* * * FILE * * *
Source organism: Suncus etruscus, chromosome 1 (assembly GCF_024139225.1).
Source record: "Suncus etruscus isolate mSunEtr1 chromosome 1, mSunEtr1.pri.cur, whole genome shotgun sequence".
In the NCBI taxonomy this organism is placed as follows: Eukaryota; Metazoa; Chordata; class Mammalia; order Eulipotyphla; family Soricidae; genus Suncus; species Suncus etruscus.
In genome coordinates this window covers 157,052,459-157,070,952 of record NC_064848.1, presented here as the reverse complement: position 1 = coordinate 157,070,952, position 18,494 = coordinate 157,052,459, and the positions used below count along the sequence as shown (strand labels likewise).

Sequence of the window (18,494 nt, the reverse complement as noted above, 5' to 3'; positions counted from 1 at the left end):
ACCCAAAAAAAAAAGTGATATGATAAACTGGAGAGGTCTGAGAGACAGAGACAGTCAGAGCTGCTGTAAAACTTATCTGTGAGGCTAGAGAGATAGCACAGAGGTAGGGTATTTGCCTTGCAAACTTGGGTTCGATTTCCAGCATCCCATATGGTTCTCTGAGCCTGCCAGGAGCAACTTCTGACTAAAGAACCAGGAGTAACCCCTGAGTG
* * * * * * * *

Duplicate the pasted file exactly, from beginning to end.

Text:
Source organism: Suncus etruscus, chromosome 1 (assembly GCF_024139225.1).
Source record: "Suncus etruscus isolate mSunEtr1 chromosome 1, mSunEtr1.pri.cur, whole genome shotgun sequence".
In the NCBI taxonomy this organism is placed as follows: Eukaryota; Metazoa; Chordata; class Mammalia; order Eulipotyphla; family Soricidae; genus Suncus; species Suncus etruscus.
In genome coordinates this window covers 157,052,459-157,070,952 of record NC_064848.1, presented here as the reverse complement: position 1 = coordinate 157,070,952, position 18,494 = coordinate 157,052,459, and the positions used below count along the sequence as shown (strand labels likewise).

Sequence of the window (18,494 nt, the reverse complement as noted above, 5' to 3'; positions counted from 1 at the left end):
ACCCAAAAAAAAAAGTGATATGATAAACTGGAGAGGTCTGAGAGACAGAGACAGTCAGAGCTGCTGTAAAACTTATCTGTGAGGCTAGAGAGATAGCACAGAGGTAGGGTATTTGCCTTGCAAACTTGGGTTCGATTTCCAGCATCCCATATGGTTCTCTGAGCCTGCCAGGAGCAACTTCTGACTAAAGAACCAGGAGTAACCCCTGAGTG